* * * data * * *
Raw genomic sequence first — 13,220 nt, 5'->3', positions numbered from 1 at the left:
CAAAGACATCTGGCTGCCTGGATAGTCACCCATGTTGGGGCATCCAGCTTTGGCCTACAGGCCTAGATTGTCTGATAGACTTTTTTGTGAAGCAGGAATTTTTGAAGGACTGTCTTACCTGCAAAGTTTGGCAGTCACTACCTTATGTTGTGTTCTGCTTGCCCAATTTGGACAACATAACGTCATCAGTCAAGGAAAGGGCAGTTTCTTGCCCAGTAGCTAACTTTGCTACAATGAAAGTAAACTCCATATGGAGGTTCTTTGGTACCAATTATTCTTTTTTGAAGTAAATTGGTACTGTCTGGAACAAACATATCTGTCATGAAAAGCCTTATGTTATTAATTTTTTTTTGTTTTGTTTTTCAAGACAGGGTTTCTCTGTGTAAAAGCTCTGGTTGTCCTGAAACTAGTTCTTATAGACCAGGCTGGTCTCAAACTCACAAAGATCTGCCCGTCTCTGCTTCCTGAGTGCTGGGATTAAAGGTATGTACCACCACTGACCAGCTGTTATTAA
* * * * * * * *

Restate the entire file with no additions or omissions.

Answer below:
Raw genomic sequence first — 13,220 nt, 5'->3', positions numbered from 1 at the left:
CAAAGACATCTGGCTGCCTGGATAGTCACCCATGTTGGGGCATCCAGCTTTGGCCTACAGGCCTAGATTGTCTGATAGACTTTTTTGTGAAGCAGGAATTTTTGAAGGACTGTCTTACCTGCAAAGTTTGGCAGTCACTACCTTATGTTGTGTTCTGCTTGCCCAATTTGGACAACATAACGTCATCAGTCAAGGAAAGGGCAGTTTCTTGCCCAGTAGCTAACTTTGCTACAATGAAAGTAAACTCCATATGGAGGTTCTTTGGTACCAATTATTCTTTTTTGAAGTAAATTGGTACTGTCTGGAACAAACATATCTGTCATGAAAAGCCTTATGTTATTAATTTTTTTTTGTTTTGTTTTTCAAGACAGGGTTTCTCTGTGTAAAAGCTCTGGTTGTCCTGAAACTAGTTCTTATAGACCAGGCTGGTCTCAAACTCACAAAGATCTGCCCGTCTCTGCTTCCTGAGTGCTGGGATTAAAGGTATGTACCACCACTGACCAGCTGTTATTAA